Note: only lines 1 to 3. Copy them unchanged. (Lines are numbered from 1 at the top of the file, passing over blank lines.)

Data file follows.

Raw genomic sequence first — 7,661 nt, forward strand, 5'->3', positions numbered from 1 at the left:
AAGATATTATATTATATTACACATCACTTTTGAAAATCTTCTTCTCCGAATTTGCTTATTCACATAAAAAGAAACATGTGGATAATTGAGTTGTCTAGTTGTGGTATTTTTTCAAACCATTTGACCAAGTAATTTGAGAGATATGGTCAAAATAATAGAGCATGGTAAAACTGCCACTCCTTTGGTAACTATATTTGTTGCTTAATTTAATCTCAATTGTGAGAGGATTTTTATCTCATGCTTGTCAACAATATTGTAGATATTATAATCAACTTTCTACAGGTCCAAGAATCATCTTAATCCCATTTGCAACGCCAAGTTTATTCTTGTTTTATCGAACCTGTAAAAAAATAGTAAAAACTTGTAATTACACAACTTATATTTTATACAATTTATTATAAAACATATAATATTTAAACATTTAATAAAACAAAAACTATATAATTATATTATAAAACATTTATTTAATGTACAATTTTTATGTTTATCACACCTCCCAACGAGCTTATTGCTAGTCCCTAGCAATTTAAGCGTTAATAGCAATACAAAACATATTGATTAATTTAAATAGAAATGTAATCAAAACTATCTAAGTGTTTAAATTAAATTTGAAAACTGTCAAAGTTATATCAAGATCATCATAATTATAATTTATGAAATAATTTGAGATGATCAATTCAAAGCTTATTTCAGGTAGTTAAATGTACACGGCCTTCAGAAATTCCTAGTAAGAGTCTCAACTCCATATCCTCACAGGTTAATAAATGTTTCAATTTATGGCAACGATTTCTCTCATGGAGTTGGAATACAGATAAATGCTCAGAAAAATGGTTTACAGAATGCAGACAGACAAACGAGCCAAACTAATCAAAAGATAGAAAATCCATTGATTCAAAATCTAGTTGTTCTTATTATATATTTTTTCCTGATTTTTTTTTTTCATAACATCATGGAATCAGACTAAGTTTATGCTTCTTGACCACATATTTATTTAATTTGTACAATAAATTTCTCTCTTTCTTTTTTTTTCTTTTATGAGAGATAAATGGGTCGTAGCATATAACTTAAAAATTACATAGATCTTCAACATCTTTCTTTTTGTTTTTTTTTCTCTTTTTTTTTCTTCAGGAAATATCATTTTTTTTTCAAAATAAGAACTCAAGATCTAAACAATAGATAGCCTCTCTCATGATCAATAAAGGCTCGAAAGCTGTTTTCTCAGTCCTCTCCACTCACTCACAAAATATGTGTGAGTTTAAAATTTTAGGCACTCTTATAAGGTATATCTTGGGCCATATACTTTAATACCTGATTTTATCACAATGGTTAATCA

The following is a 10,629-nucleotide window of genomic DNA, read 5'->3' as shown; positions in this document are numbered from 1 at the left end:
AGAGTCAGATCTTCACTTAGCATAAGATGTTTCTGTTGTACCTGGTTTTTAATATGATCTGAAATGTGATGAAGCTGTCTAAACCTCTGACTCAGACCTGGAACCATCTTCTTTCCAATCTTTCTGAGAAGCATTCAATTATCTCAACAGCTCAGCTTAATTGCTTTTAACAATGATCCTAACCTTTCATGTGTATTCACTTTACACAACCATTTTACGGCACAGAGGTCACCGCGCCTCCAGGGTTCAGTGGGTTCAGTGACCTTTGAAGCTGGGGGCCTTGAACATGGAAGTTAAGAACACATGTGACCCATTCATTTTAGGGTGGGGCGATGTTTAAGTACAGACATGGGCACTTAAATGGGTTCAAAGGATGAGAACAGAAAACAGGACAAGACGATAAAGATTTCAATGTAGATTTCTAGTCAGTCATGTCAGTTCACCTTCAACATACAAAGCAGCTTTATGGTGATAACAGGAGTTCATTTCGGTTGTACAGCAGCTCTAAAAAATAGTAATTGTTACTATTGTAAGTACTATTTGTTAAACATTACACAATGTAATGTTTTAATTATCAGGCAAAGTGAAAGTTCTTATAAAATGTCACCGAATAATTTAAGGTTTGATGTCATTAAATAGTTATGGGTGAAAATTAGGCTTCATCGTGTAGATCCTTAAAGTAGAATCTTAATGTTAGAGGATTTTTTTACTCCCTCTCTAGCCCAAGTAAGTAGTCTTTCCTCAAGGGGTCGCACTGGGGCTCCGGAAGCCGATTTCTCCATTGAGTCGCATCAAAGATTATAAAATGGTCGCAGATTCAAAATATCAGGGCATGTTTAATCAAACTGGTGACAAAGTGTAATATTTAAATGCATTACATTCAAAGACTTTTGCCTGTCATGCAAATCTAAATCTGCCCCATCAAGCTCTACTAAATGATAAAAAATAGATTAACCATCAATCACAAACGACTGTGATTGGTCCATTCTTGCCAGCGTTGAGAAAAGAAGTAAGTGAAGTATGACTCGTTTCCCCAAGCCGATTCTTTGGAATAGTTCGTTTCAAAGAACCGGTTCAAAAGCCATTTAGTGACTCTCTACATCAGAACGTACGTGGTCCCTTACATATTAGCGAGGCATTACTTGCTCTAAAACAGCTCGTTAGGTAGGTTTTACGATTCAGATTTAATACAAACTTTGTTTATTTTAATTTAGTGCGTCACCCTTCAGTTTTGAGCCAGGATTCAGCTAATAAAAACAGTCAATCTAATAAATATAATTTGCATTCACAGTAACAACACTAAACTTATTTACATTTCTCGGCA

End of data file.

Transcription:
Raw genomic sequence first — 7,661 nt, forward strand, 5'->3', positions numbered from 1 at the left:
AAGATATTATATTATATTACACATCACTTTTGAAAATCTTCTTCTCCGAATTTGCTTATTCACATAAAAAGAAACATGTGGATAATTGAGTTGTCTAGTTGTGGTATTTTTTCAAACCATTTGACCAAGTAATTTGAGAGATATGGTCAAAATAATAGAGCATGGTAAAACTGCCACTCCTTTGGTAACTATATTTGTTGCTTAATTTAATCTCAATTGTGAGAGGATTTTTATCTCATGCTTGTCAACAATATTGTAGATATTATAATCAACTTTCTACAGGTCCAAGAATCATCTTAATCCCATTTGCAACGCCAAGTTTATTCTTGTTTTATCGAACCTGTAAAAAAATAGTAAAAACTTGTAATTACACAACTTATATTTTATACAATTTATTATAAAACATATAATATTTAAACATTTAATAAAACAAAAACTATATAATTATATTATAAAACATTTATTTAATGTACAATTTTTATGTTTATCACACCTCCCAACGAGCTTATTGCTAGTCCCTAGCAATTTAAGCGTTAATAGCAATACAAAACATATTGATTAATTTAAATAGAAATGTAATCAAAACTATCTAAGTGTTTAAATTAAATTTGAAAACTGTCAAAGTTATATCAAGATCATCATAATTATAATTTATGAAATAATTTGAGATGATCAATTCAAAGCTTATTTCAGGTAGTTAAATGTACACGGCCTTCAGAAATTCCTAGTAAGAGTCTCAACTCCATATCCTCACAGGTTAATAAATGTTTCAATTTATGGCAACGATTTCTCTCATGGAGTTGGAATACAGATAAATGCTCAGAAAAATGGTTTACAGAATGCAGACAGACAAACGAGCCAAACTAATCAAAAGATAGAAAATCCATTGATTCAAAATCTAGTTGTTCTTATTATATATTTTTTCCTGATTTTTTTTTTTCATAACATCATGGAATCAGACTAAGTTTATGCTTCTTGACCACATATTTATTTAATTTGTACAATAAATTTCTCTCTTTCTTTTTTTTTCTTTTATGAGAGATAAATGGGTCGTAGCATATAACTTAAAAATTACATAGATCTTCAACATCTTTCTTTTTGTTTTTTTTTCTCTTTTTTTTTCTTCAGGAAATATCATTTTTTTTTCAAAATAAGAACTCAAGATCTAAACAATAGATAGCCTCTCTCATGATCAATAAAGGCTCGAAAGCTGTTTTCTCAGTCCTCTCCACTCACTCACAAAATATGTGTGAGTTTAAAATTTTAGGCACTCTTATAAGGTATATCTTGGGCCATATACTTTAATACCTGATTTTATCACAATGGTTAATCA

The following is a 10,629-nucleotide window of genomic DNA, read 5'->3' as shown; positions in this document are numbered from 1 at the left end: